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The Festival de La Unión calls for a debate

Once again, I want to speak about the need to change flamenco contests (or “fighting pits” as I call them). They are not as necessary as they were thirty or forty years ago and, although they don’t have to disappear completely, it wouldn’t be a bad idea to sit down and consider whether there should be as many of them,

Once again, I want to speak about the need to change flamenco contests (or “fighting pits” as I call them). They are not as necessary as they were thirty or forty years ago and, although they don’t have to disappear completely, it wouldn’t be a bad idea to sit down and consider whether there should be as many of them, to start, or if they should be relegated to the dustbin of history. I say this with this year’s Festival de Las Minas in mind, with its results, the tantrums of the losers and the uncertain future now facing the winners, particularly the winner of the Lámpara Minera award, María José Carrasco, from Palacios y Villafranca, and the winner of the Bordón Minero award, Agustín Carbonel El Bola, from Madrid, already a veteran of toque.

So much money, work and effort, for that? Doesn’t this create more disappointment than excitement? Flamenco contests has a purpose if they try to discover and promote new talent. What has been discovered by this year’s contest of La Unión? I didn’t attend the final, but I’ve read many comments in the social networks, and it looks like, for starters, the overall quality was very low. Since I didn’t attend, I don’t want to dwell into the particular qualities of each contestant, because that’s the job of those who went to analyze this event. I’ve attended this contest many times, as jury and flamenco critic, so I’m entitled to voice my opinion about it, and I’ve done it many times, even as I’ve increasingly lost interest in this event, and in all flamenco contests in general.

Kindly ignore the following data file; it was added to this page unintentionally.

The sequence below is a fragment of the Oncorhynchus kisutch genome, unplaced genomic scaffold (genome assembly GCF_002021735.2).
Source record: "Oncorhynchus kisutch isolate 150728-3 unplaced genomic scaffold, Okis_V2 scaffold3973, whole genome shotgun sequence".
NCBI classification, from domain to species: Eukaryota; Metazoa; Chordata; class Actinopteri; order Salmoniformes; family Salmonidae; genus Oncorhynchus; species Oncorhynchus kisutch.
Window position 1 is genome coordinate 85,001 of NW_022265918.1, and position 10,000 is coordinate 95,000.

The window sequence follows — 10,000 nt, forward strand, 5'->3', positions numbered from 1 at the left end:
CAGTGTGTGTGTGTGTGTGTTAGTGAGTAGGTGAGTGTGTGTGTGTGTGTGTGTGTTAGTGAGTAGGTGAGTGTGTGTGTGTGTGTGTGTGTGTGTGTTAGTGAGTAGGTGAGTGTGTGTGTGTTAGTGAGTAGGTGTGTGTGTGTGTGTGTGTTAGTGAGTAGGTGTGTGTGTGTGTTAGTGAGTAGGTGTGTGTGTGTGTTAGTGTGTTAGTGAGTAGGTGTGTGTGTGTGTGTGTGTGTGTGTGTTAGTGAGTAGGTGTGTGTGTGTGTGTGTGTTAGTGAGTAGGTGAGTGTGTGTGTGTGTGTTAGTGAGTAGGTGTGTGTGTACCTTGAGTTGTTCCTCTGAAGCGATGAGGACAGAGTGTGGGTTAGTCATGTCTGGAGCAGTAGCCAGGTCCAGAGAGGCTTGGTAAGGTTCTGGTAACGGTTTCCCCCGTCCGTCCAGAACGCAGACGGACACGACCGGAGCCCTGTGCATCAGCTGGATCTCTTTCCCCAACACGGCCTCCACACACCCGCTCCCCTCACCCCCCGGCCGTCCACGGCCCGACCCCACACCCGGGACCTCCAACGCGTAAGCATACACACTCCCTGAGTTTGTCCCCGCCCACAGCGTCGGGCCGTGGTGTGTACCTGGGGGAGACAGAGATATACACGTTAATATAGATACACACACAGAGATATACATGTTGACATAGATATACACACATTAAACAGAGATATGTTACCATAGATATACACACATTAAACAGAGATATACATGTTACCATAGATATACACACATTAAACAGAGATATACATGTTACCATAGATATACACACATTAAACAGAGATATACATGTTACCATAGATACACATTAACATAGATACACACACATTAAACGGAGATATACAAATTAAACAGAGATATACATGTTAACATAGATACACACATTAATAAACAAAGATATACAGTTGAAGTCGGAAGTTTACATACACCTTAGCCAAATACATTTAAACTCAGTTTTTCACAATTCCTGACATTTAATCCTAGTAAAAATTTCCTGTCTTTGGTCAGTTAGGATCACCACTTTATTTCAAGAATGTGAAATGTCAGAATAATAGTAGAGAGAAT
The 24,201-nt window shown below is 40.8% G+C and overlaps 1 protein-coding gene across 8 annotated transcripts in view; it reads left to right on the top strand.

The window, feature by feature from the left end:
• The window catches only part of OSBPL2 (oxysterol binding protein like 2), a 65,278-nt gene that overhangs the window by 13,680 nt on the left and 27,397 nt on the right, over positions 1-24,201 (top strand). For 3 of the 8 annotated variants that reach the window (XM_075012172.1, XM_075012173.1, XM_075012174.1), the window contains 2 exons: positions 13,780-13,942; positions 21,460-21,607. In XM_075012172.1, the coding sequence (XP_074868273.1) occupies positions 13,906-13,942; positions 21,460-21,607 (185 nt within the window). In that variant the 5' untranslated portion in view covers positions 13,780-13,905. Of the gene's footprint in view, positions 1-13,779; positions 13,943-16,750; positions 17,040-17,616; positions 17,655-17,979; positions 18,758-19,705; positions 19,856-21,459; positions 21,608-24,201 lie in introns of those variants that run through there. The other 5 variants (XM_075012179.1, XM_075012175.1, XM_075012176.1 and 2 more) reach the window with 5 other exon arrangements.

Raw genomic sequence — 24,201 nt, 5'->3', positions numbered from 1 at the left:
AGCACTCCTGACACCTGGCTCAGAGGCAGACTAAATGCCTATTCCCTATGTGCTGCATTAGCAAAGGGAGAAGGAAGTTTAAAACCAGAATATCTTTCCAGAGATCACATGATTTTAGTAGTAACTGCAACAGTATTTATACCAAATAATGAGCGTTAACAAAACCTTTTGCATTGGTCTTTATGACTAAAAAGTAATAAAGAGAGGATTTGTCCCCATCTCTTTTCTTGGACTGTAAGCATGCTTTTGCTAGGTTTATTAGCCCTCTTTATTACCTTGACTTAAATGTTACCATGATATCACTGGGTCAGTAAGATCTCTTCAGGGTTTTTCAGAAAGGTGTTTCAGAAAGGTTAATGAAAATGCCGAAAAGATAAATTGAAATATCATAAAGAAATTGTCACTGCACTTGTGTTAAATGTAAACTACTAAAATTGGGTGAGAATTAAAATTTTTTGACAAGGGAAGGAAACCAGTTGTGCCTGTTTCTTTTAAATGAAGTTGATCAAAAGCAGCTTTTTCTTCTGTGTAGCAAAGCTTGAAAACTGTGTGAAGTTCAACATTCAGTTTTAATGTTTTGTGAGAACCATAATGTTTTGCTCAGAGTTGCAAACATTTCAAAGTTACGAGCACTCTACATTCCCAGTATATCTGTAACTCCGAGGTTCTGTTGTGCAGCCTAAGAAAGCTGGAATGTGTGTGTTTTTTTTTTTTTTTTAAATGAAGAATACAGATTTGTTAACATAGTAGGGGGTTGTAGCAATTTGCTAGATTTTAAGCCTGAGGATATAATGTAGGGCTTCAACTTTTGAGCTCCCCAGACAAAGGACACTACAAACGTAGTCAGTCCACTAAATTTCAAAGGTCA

The last time I wrote about contests I got in trouble with some veteran cantaores who keep taking part in them to make money. Yes, to make money. For the dough. Everyone is free to make a living as they can, and if they’re allowed to do it, then fair enough. Why are cantaores of over fifty years old taking part in such contests? Would they attend them if instead of money they would be given books or records? Thus, the big problem with contests is that they aren’t really focused on discovering new, young talent and promoting them. In most cases, they are organized so there are six months of cante for six thousand euros.

The most important flamenco contest of them all is the one of La Unión and, precisely for this reason, it’s the contest which should start to change. There is a lot of money spent in contests of cante flamenco, and there are lots of artists in dire straits. If the matter is discovering new talent, which was their original purpose, nowadays there are better ways to do this such as, for example, with the social networks and internet. Not long ago I uploaded a video of a 12-year-old kid singing por seguiriya, which I had recorded on my own smartphone, and after two days it had been seen by over thirty thousand people.

I say it again: I have a new idea for a flamenco contest and I’d like to make it happen. How much should we bet that none of the contests’ organizers aren’t interested at all?

Translated by P. Young

 

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Crítico de flamenco, periodista y escritor. 40 años de investigación flamenca en El Correo de Andalucía. Autor de biografías de la Niña de los Peines, Carbonerillo, Manuel Escacena, Tomás Pavón, Fernando el de Triana, Manuel Gerena, Canario de Álora...

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